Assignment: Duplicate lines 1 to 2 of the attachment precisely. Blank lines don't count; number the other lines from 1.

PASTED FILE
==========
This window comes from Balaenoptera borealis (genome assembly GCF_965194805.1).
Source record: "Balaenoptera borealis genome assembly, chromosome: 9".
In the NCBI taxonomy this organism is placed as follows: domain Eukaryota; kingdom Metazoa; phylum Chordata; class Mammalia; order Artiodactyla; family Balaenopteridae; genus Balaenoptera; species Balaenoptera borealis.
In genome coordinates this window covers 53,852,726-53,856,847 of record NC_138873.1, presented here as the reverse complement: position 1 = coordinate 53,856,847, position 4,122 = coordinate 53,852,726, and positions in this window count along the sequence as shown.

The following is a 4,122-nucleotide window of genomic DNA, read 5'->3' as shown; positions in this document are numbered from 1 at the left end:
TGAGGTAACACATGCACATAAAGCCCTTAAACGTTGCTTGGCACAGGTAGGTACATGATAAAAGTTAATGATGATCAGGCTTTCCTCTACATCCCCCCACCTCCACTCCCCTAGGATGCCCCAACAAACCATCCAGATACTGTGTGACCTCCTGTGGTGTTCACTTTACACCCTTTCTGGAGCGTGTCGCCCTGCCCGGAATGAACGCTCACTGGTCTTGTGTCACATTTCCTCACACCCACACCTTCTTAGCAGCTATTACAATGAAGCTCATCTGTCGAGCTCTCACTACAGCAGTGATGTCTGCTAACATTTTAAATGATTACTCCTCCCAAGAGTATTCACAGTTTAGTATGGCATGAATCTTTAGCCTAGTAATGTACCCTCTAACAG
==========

This window comes from Balaenoptera borealis (genome assembly GCF_965194805.1).
Source record: "Balaenoptera borealis genome assembly, chromosome: 9".